Jerkbaits can give speckled trout fits

Jerkbaits will trigger strikes from speckled trout year-round, but they’re especially productive in cold weather.
Jerkbaits will trigger strikes from speckled trout year-round, but they’re especially productive in cold weather.

Learn what different baits do, pick the situations where they fit best, catch trout

The longer it sits, the harder they hit it.

For those not familiar with the reference, it involves casting jerkbaits and the merciless response that speckled trout exhibit after staring down its hard-plastic foe. The longer it sits, the harder they hit it.

Although this technique can be fished year-round, anglers across many state lines utter this phrase a little more often in the presence of Ol’ Man Winter. Proven repeatedly, erratic movement coupled with a brilliant flash resonates well with trout behavior, but anglers seldom embrace their true capability. I want to explore three simple facets — size, depth and action — to becoming a more-proficient jerkbait angler and explore some brands and what capabilities they provide.

Lure size

Spawned by bass anglers decades ago, jerkbaits have evolved to mirror our tech-savvy word. CNC machines replaced Buck knives and balsa wood, and as a result, offer anglers, regardless of fishery, a myriad of options. Flooded by “pro staff” marketing, the industry makes it tough for fisherman to sift through what works and what’s 40-percent off.

For someone new looking to add one to their arsenal, size is the basic component that needs extensive consideration. I personally choose jerkbaits that range from 3½ to 5 inches long, and although I’ve caught big trout with large bits of forage waving at me from their throats, I still feel most confident with lures in this range.

Smaller jerkbaits like the Rapala RipStop 09 (3½ inches) offer finesse presentations on calm, clear days with exceptional water clarity, while larger-profile jerkbaits like the Berkley Juke 100 present a heartier offering with a less-refined and cumbersome action. Aside from brand, which I’ll suggest later, size dictates flash and action, and given water clarity (dirty or clear) and conditions (windy or calm), having a variety in that range accentuates your offering.


Normally dictated by the size of the rigid, plastic lip positioned at a 45- degree angle on the nose of the bait, it’s important to know the depth for which the lure is rated. How do you know? See the bait’s packaging for details. Jerkbaits like the Rapala Shadow Rap Shad present a larger offering but only get down to a max depth of 3 feet, depending on salinity and terminal tackle. Comparable in size, though, the MirrOlure L30 (MirrOlip), can reach depths greater than 6 feet, a result of a slightly larger lip. Having said that, both lure ratings fall within manufacturer specifications. Understanding that simple concept affords you to choose the right lure/profile for the job. Since the majority of fish are suspended, an angler can effectively target that portion of the water column.


“Action” in a fishing word used loosely to describe lure characteristics. In this particular case, the action referred to is whether the bait descends, suspends or ascends after you finish your twitch cadence. Revisiting my opening comment about “the longer it sits” refers to all action types. Ascending jerkbaits like the Smithwick Rattling Rogue or the Texas Custom Lures MirrOlure Double D float back to the top, but they do so at varying rates of speed. Depending on whether fish are shallow or deep in the water column, the longer you can let the bait sit before it reaches the surface or bottom, the better chance you have at the fish responding to your presentation.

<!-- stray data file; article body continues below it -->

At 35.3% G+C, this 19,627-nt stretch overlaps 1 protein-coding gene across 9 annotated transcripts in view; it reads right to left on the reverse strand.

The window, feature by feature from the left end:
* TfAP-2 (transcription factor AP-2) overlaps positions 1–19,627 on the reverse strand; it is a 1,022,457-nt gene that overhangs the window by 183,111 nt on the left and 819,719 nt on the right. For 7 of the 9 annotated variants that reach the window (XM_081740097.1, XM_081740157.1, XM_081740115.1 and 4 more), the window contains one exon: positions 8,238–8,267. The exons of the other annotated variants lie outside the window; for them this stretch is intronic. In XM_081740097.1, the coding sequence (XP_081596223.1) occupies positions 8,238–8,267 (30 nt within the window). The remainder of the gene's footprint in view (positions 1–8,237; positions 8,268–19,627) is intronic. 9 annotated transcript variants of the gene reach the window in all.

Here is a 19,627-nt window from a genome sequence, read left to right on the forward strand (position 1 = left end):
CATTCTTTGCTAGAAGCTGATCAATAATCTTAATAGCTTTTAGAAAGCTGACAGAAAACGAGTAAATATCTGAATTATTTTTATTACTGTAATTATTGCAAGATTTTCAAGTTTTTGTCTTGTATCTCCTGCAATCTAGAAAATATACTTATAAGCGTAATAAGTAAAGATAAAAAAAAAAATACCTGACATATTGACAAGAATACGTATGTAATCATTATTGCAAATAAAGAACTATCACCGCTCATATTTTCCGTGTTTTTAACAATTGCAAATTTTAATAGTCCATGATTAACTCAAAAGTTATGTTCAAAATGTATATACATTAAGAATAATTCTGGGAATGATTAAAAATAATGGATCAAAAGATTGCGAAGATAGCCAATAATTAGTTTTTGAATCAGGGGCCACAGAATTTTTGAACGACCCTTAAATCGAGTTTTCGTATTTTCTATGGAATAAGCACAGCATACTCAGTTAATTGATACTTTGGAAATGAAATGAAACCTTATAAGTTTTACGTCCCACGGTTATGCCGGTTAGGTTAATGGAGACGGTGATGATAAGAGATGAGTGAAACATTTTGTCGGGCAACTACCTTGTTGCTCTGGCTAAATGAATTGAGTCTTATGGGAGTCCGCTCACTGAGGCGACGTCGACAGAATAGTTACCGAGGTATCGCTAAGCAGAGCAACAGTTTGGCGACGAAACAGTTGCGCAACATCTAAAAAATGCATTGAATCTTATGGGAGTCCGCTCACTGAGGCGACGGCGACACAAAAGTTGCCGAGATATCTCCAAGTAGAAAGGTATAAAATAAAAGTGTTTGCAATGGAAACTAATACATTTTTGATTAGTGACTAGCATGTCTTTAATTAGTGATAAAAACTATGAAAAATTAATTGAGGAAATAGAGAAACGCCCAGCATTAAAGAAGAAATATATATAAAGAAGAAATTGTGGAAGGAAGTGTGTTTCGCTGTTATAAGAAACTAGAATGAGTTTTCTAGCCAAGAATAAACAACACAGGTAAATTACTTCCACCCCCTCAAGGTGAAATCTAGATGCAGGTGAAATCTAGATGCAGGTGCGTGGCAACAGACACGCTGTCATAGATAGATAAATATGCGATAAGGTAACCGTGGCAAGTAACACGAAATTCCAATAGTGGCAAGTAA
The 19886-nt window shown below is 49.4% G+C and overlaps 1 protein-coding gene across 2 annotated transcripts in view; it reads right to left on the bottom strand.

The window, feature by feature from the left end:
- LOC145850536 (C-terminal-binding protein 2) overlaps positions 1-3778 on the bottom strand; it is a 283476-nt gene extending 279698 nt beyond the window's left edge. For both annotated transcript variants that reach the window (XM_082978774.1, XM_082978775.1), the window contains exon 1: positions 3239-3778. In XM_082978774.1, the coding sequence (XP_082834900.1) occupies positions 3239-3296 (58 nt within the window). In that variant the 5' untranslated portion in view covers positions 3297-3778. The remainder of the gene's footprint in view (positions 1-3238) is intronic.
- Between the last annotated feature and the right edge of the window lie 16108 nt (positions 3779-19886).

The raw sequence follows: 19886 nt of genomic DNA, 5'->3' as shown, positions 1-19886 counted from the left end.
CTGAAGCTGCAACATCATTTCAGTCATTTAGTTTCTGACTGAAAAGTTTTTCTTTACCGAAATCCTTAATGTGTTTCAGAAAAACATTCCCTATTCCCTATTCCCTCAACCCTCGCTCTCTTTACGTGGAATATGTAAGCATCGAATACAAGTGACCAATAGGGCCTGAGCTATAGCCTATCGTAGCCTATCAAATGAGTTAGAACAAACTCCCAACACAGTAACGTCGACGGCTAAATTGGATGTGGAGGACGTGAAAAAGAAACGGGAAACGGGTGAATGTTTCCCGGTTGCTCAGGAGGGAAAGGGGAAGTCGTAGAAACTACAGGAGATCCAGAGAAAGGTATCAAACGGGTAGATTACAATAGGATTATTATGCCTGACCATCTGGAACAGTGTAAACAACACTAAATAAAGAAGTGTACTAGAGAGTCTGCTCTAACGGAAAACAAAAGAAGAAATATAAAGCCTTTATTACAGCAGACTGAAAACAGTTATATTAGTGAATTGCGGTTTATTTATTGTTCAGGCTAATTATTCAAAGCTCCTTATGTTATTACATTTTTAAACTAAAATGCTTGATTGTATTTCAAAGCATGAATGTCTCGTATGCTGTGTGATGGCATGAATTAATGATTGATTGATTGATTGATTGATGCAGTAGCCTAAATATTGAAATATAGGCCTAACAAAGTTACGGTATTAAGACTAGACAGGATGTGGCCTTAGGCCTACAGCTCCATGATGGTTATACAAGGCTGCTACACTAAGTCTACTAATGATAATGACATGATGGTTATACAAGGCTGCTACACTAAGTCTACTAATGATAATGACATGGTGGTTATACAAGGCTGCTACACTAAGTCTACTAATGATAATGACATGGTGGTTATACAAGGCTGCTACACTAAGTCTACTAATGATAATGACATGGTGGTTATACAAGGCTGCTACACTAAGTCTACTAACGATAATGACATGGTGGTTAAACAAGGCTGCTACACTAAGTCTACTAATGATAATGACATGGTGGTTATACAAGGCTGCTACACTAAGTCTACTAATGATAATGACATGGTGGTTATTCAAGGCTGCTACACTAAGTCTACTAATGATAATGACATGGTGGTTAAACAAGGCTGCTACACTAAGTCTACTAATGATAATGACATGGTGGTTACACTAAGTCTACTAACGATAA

To highlight my point, on a recent trip, I found some really nice fish in about 3 feet of water holding over shell. After throwing an ascending lure (Double D) with little response, I chose a Berkley Juke 100 with a deeper dive/ascending capability. After one great fish, little other interest was shown, so I swapped to a Rapala Shadow Rap (43/8 inches) which affords me to fish the middle column (1½ feet) with a suspending action. On consecutive casts, two above-average trout were landed and safely released.

Taking stock, I found that the longer I let the lure sit ­— sometimes upwards of 5 seconds — the harder they would hit it. Due in large part to water temperature, clarity and calm conditions, the trout were keyed in on small movements. Ascending or descending baits just weren’t matching the fish’s behavior, but like all things fishing, it varies from day-to-day.

This is the jerkbait game. If observant and confident with a myriad of lures and in tune with their capabilities of size, depth and action, you can not only catch a substantial number of fish, but at the same time, you can target bigger bites.

Hopefully this will help get you started, and as always please reach out if you have any questions. Until next time, tight lines, God bless and remember take what you need and release the rest!

Brands/Lures worth using (Not all encompassing):

  • Rapala Shadow Rap
  • Rapala Shadow Rap Shad
  • MirrOlure L30
  • Bomber Long-A
  • Yo-Zuri Sashimi JerkBait
  • Rapala Rip Stop (09 & 11)
  • Smithwick Rattling Rogue
  • Strike King KVD Series
  • Texas Custom Lures MirrOlure Double D
  • Borbaleta LeLe
  • Berkley Juke (78 & 100)
  • Matrix Minnow
About Chris Bush 18 Articles
Chris Bush is an Air Force officer, and a licensed charter captain, husband and father. He spends his time targeting big speckled trout and sharing knowledge on his website, Speckled Truth.